Smartphone gaming, convergence and the LG Optimus 3D

Convergence is one of the big watchwords in smartphones and mobile devices manufactures have long been promising us “one handset to rule the all”. And in many cases it’s quite a valid case. My iPod is all but dead to me, as most smartphones offer a comparable listening experience. In fact with their always-one Internet connection, an all-you-can-eat data plan and apps such as Instacast and Spotify, in many ways they surpass dedicated PMPs. You can even get built-in Beats by Dre audio on some handsets. I consider PMPs to be well and truly converged (look at the iPod’s waning fortunes in Apple’s recent results and how they didn’t bother to update the iPod touch). Whilst big fat DSLR cameras aren’t going anywhere, point and shoot cameras and Flip-style camcorders are also looking increasingly unnecessary. The recently released Nokia N8, Galaxy Nexus and iPhone 4S all have great cameras. But what about gaming? We had a look at one of the top-tier gaming handsets and saw how it fared as a convergence devices.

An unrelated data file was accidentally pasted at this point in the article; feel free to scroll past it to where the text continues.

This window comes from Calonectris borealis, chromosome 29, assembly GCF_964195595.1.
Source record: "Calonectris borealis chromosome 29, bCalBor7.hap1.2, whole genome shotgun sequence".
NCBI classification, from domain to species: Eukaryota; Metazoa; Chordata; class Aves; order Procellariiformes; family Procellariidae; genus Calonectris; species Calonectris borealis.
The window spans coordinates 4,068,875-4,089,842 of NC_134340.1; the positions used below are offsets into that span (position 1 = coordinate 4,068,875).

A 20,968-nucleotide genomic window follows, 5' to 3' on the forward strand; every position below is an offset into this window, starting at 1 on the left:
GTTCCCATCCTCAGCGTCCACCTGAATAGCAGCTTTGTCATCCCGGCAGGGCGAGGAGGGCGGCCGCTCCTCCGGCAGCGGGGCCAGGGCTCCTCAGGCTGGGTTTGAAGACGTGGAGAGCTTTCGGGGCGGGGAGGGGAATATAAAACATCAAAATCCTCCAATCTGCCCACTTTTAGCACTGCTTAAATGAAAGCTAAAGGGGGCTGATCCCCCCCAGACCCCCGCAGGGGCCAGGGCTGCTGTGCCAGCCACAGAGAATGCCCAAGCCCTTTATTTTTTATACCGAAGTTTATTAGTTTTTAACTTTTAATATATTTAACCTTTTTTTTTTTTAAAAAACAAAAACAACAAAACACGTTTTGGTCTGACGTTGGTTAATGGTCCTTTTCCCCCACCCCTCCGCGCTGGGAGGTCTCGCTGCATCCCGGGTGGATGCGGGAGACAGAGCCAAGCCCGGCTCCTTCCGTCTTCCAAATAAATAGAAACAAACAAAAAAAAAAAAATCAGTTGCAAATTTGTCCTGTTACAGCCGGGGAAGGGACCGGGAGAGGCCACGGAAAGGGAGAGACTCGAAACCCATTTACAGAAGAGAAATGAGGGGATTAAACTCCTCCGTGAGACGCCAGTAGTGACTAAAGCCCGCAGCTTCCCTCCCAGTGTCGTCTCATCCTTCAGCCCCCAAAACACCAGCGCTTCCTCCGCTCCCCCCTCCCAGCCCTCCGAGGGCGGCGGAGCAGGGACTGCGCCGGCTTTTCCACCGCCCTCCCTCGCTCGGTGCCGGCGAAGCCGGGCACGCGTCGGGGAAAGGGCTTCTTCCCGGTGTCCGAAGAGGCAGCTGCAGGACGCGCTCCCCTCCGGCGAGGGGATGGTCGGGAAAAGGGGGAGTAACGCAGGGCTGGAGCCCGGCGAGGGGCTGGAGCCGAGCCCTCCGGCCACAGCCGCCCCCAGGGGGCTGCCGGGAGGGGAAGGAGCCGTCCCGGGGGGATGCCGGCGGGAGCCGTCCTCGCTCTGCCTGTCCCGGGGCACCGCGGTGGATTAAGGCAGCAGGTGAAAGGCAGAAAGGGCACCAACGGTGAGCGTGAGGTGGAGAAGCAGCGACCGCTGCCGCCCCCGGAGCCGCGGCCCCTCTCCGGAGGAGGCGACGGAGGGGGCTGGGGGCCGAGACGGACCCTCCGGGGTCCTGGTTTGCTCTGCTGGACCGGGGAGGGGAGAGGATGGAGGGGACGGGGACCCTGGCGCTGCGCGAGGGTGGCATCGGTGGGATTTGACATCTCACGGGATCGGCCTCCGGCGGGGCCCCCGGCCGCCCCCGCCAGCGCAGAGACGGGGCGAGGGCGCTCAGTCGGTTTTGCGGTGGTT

On paper the LG Optimus 3D has a lot going for it – the huge screen and glasses-free 3D should make for a incredible mobile gaming experience. The size is a definite advantage, and although a little awkward to use as a phone you do appreciate the screen real estate when gaming. Games such as Asphalt and N.O.V.A look amazing. However the glasses-free 3D fails to live up to expectations, and despite being an impressive feat of engineering (and amazing thing to demo with your mates) is still very much on the side of “headache-inducing” rather than awe inspiring. More often than not I found myself hitting the 3D kill switch (great name for a band if you’re looking btw) just so I could actually enjoy the game. Maybe a 3D slider like the Nintendo 3DS would be a better approach.

For simpler puzzle games or anything where the touchscreen added, rather than detracted from the experience however, the Optimus 3D was great fun to use. I didn’t have time to get fully lost inside an RPGS but I can imagine exploring worlds with that huge screen would be enjoyable. However the perennial problem for touchscreen phone gaming – a lack of dedicate hardware gaming buttons, means that it will still be a while before “hardcore” gamers (unlike softcore Leisure Suit Larry gamers) will be able to leave their handheld console of choice at home.

The LG Optimus 3D is out not from Three